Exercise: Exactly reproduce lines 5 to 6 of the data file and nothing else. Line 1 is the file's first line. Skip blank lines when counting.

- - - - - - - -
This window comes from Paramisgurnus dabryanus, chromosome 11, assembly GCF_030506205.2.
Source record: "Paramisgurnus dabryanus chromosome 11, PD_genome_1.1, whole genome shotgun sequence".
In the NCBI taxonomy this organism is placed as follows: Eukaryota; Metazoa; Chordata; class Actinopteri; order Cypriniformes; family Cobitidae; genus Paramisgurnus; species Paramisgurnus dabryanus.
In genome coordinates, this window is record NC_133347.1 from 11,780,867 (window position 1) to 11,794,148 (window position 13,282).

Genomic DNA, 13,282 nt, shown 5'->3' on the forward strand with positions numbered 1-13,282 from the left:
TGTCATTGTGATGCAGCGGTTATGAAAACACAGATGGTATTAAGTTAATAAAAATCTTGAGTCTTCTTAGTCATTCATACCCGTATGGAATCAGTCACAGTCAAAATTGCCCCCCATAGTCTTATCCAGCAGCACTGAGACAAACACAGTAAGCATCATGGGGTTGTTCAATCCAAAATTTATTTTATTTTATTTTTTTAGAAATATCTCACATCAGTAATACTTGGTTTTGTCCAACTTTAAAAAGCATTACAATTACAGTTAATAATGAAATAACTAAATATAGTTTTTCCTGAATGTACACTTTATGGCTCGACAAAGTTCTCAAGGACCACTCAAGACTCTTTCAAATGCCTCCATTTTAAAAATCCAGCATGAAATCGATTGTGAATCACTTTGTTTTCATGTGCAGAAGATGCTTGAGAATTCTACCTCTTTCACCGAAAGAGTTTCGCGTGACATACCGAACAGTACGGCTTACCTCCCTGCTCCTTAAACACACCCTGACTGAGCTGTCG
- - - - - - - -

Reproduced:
Genomic DNA, 13,282 nt, shown 5'->3' on the forward strand with positions numbered 1-13,282 from the left:
TGTCATTGTGATGCAGCGGTTATGAAAACACAGATGGTATTAAGTTAATAAAAATCTTGAGTCTTCTTAGTCATTCATACCCGTATGGAATCAGTCACAGTCAAAATTGCCCCCCATAGTCTTATCCAGCAGCACTGAGACAAACACAGTAAGCATCATGGGGTTGTTCAATCCAAAATTTATTTTATTTTATTTTTTTAGAAATATCTCACATCAGTAATACTTGGTTTTGTCCAACTTTAAAAAGCATTACAATTACAGTTAATAATGAAATAACTAAATATAGTTTTTCCTGAATGTACACTTTATGGCTCGACAAAGTTCTCAAGGACCACTCAAGACTCTTTCAAATGCCTCCATTTTAAAAATCCAGCATGAAATCGATTGTGAATCACTTTGTTTTCATGTGCAGAAGATGCTTGAGAATTCTACCTCTTTCACCGAAAGAGTTTCGCGTGACATACCGAACAGTACGGCTTACCTCCCTGCTCCTTAAACACACCCTGACTGAGCTGTCG